Remittance of APTC. If a taxpayer is unable to afford the monthly premiums for his or her health coverage, Treasury may reduce the monthly premium amount by remitting APTC payments directly to the taxpayer’s qualified health plan. ACA § 1412(c)(2)(A), 124 Stat. at 232. The qualified health plan must then reduce the monthly premium charged to the taxpayer by the amount of the APTC received. ACA § 1412(c)(2)(B), 124 Stat. at 232–33; see also McGuire, 149 T.C. at 260–61. Because a taxpayer’s income for a calendar year may ultimately differ from the income estimate used to determine the APTC, after the close of that calendar year the taxpayer must reconcile the APTC payments made on his or her behalf with the eligible credit amount. A taxpayer does this by completing the Form 8962 and including this form with his or her filed tax return. See ACA § 36B(f); see Henry McGuire v. Commissioner, 149 T.C. 254, 261 (2017); Treas. Reg. § 1.36B-4. If the total amount of the APTC is more than the amount to which the taxpayer is ultimately entitled, the taxpayer owes the excess credit back to the federal government and it is reflected on the return as an increase in tax. ACA § 36B(f)(2); McGuire, 149 T.C. at 261; Treas. Reg. § 1.36B-4(a)(1).

400% Federal Poverty Level. For a taxpayer with income greater than 400% of the FPL, there is no limit to the amount of the increase in tax; he or she is not eligible for the PTC and must reflect the total amount of APTC payments made on his or her behalf as a tax liability on his or her return. See ACA § 36B(f)(2); McGuire, 149 T.C. at 261; Treas. Reg. § 1.36B-4(a)(4) (example 5).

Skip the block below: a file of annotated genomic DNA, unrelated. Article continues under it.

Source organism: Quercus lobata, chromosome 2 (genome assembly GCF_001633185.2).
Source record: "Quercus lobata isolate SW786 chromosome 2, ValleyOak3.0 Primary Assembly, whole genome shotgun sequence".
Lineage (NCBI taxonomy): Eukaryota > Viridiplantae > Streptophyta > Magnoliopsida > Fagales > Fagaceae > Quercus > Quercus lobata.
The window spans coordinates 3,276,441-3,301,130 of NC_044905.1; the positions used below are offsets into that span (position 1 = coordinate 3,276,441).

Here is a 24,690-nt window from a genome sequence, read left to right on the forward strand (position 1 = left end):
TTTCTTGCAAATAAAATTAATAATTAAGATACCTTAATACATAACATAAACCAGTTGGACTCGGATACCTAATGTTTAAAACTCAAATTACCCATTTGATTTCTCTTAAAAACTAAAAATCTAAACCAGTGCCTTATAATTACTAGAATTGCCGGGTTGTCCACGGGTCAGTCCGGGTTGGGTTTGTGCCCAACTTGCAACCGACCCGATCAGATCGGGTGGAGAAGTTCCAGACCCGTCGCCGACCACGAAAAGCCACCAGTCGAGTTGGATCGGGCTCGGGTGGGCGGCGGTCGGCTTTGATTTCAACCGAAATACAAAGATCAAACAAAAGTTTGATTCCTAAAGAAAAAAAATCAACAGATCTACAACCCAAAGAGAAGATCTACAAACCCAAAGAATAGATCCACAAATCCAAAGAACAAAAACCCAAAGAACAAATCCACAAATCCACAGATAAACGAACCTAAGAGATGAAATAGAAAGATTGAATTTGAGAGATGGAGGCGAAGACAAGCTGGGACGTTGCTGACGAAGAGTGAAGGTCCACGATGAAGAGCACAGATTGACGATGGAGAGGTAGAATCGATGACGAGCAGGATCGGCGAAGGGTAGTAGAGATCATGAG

Insights: This court illustrates that the Tax Court is not a court of equity. The Tax Court, in an objective manner, applied the ACA statutory framework to the facts to sustain the IRS’s determination of deficiency. The outcome—while harsh given Henry’s struggles at the time—was precisely in line with the statutory authority that the Tax Court must enforce. The opinion also illustrates the complexities of applying the income and federal poverty level formulas to the premium tax credit and the Advanced Premium Tax Credit for health insurance coverage under the Affordable Care Act. In 2015 and 2016, Marie Henry was struggling, and when her taxable income was estimated for purposes of the Advance Premium Tax Credit, her income was likely in a zone that may not have had adverse tax consequences later on. But, in 2016 and while receiving the APTCs, she withdrew amounts from retirement accounts that elevated her taxable income to well over the federal poverty level such that, in the look-back required for these purposes, she was not in fact eligible for the APTC or the PTC, which resulted in a deficiency.

Have a question? Contact Jason Freeman, Freeman Law, Texas.

Mr. Freeman is the founding and managing member of Freeman Law, PLLC. He is a dual-credentialed attorney-CPA, author, law professor, and trial attorney. Mr. Freeman has been recognized multiple times by D Magazine, a D Magazine Partner service, as one of the Best Lawyers in Dallas, and as a Super Lawyer by Super Lawyers, a Thomson Reuters service.
He was honored by the American Bar Association, receiving its “On the Rise – Top 40 Young Lawyers” in America award, and recognized as a Top 100 Up-And-Coming Attorney in Texas. He was also named the “Leading Tax Controversy Litigation Attorney of the Year” for the State of Texas” by AI.